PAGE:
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The 5 Greatest Non-Sellouts in History

Here at Maxim we're against selling out to corporations in all forms. That is, all corporations besides our good friends at Jif peanut butter (but with a product as good as theirs, that goes without saying). Anyway, every once in a while we'll stumble upon another rule-breaker, a fellow anti-corporate crusader, a real rouge who refuses to pimp their message for the money making machine, and we’ll marvel at how similar we are. So sit back, grab a delicious Jif peanut butter sandwich, and check out this list of artists that join us in the upper echelons of integrity.

Bill Watterson

(Photo: C.H. Pete Copeland / Landov)

Watterson created Calvin and Hobbes, a tremendously popular and brilliant comic strip about a boy and his stuffed tiger. Don't get us wrong, Watterson has definitely made some serious scratch off his work, but he's turned down the opportunity to make much, much more. First off, there are movie and animation rights. In a world where Garfield: A Tail of Two Kitties (Yes, there are TWO cat puns in that title) made well over $100 million, most studio heads would re-sell their souls to own the rights to a Calvin and Hobbes movie. The only problem is that Watterson refuses to sell those rights, admitting that while animation lends a creative potential to his creation, the thought of hearing Calvin’s voice is "very scary". He's also avoided another money-bullet to the face by preventing the creation and sale of Calvin and Hobbes merchandise, saying “each product I considered seemed to violate the spirit of the strip, contradict its message, and take me away from the work I loved.” That still hasn't prevented a universe of knockoffs from popping up. We just hope Watterson doesn’t lose too much sleep over the fortune he lost by not endorsing these bad boys.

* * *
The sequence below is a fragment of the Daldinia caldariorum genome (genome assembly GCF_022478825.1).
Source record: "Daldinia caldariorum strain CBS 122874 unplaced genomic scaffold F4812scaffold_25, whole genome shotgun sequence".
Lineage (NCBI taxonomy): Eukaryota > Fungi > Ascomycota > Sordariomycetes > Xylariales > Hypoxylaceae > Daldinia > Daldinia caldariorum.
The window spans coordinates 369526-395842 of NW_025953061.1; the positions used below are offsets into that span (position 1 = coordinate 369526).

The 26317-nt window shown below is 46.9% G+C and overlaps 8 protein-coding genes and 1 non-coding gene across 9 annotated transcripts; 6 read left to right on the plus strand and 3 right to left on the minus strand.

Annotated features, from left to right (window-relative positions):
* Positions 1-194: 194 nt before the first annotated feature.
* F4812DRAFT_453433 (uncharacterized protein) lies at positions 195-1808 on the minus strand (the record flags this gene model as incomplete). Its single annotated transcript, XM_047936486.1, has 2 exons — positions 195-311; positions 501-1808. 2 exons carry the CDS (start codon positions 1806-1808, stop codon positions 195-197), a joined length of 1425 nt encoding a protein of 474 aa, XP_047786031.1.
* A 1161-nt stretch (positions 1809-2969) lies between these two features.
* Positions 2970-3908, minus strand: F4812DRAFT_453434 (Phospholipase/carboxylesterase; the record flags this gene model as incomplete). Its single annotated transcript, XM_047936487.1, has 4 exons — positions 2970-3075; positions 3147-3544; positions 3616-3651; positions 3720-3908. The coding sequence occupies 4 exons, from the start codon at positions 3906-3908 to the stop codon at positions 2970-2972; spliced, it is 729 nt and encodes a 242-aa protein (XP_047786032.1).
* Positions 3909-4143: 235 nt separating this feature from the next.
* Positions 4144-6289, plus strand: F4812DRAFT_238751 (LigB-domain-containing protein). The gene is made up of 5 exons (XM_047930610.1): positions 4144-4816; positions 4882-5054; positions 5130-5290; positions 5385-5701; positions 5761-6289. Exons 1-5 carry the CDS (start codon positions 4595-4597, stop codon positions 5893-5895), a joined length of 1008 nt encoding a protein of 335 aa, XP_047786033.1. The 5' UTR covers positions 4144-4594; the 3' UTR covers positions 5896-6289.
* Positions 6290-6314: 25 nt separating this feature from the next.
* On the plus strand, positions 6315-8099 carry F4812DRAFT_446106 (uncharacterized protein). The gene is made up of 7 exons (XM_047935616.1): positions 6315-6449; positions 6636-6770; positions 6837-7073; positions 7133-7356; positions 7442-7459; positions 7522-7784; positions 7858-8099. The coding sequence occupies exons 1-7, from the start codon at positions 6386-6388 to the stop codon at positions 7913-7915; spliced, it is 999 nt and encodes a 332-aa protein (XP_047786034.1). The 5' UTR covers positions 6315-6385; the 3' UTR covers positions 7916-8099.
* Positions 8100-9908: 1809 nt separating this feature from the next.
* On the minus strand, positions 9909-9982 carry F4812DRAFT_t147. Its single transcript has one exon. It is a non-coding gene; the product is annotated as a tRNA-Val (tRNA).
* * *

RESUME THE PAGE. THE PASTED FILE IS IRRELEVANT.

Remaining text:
Alan Moore

(Photo: Rune Hellestad / Corbis)